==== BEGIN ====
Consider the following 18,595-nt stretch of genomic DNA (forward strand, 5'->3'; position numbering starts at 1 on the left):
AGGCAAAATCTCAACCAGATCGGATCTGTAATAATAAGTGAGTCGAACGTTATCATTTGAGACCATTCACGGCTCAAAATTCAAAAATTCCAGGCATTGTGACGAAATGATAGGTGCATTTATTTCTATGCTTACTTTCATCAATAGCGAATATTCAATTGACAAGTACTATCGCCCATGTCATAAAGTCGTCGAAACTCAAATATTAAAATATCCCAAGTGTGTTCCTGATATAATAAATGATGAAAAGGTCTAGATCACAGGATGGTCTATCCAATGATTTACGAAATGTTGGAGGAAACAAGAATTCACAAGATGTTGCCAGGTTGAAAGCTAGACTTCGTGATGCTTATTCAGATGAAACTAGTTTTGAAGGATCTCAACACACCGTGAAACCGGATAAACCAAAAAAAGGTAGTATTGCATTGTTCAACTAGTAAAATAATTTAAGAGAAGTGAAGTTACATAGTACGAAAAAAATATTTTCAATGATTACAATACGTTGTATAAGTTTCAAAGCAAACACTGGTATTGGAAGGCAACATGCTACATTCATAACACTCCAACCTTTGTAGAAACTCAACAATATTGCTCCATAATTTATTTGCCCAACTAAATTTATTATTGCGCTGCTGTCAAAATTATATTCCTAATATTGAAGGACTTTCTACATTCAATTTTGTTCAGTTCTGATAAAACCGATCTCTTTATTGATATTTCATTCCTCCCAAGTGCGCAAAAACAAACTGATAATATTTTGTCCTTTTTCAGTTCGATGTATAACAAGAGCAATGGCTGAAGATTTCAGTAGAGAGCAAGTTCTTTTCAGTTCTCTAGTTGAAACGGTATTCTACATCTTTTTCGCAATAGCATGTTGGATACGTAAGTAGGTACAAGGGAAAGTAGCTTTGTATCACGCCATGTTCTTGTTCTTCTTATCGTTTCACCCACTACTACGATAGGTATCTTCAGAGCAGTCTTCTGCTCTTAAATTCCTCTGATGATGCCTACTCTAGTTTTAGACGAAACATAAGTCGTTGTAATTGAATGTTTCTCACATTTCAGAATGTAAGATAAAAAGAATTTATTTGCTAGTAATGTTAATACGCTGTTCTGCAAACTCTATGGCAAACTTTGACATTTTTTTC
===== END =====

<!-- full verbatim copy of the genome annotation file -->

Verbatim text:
Consider the following 18,595-nt stretch of genomic DNA (forward strand, 5'->3'; position numbering starts at 1 on the left):
AGGCAAAATCTCAACCAGATCGGATCTGTAATAATAAGTGAGTCGAACGTTATCATTTGAGACCATTCACGGCTCAAAATTCAAAAATTCCAGGCATTGTGACGAAATGATAGGTGCATTTATTTCTATGCTTACTTTCATCAATAGCGAATATTCAATTGACAAGTACTATCGCCCATGTCATAAAGTCGTCGAAACTCAAATATTAAAATATCCCAAGTGTGTTCCTGATATAATAAATGATGAAAAGGTCTAGATCACAGGATGGTCTATCCAATGATTTACGAAATGTTGGAGGAAACAAGAATTCACAAGATGTTGCCAGGTTGAAAGCTAGACTTCGTGATGCTTATTCAGATGAAACTAGTTTTGAAGGATCTCAACACACCGTGAAACCGGATAAACCAAAAAAAGGTAGTATTGCATTGTTCAACTAGTAAAATAATTTAAGAGAAGTGAAGTTACATAGTACGAAAAAAATATTTTCAATGATTACAATACGTTGTATAAGTTTCAAAGCAAACACTGGTATTGGAAGGCAACATGCTACATTCATAACACTCCAACCTTTGTAGAAACTCAACAATATTGCTCCATAATTTATTTGCCCAACTAAATTTATTATTGCGCTGCTGTCAAAATTATATTCCTAATATTGAAGGACTTTCTACATTCAATTTTGTTCAGTTCTGATAAAACCGATCTCTTTATTGATATTTCATTCCTCCCAAGTGCGCAAAAACAAACTGATAATATTTTGTCCTTTTTCAGTTCGATGTATAACAAGAGCAATGGCTGAAGATTTCAGTAGAGAGCAAGTTCTTTTCAGTTCTCTAGTTGAAACGGTATTCTACATCTTTTTCGCAATAGCATGTTGGATACGTAAGTAGGTACAAGGGAAAGTAGCTTTGTATCACGCCATGTTCTTGTTCTTCTTATCGTTTCACCCACTACTACGATAGGTATCTTCAGAGCAGTCTTCTGCTCTTAAATTCCTCTGATGATGCCTACTCTAGTTTTAGACGAAACATAAGTCGTTGTAATTGAATGTTTCTCACATTTCAGAATGTAAGATAAAAAGAATTTATTTGCTAGTAATGTTAATACGCTGTTCTGCAAACTCTATGGCAAACTTTGACATTTTTTTC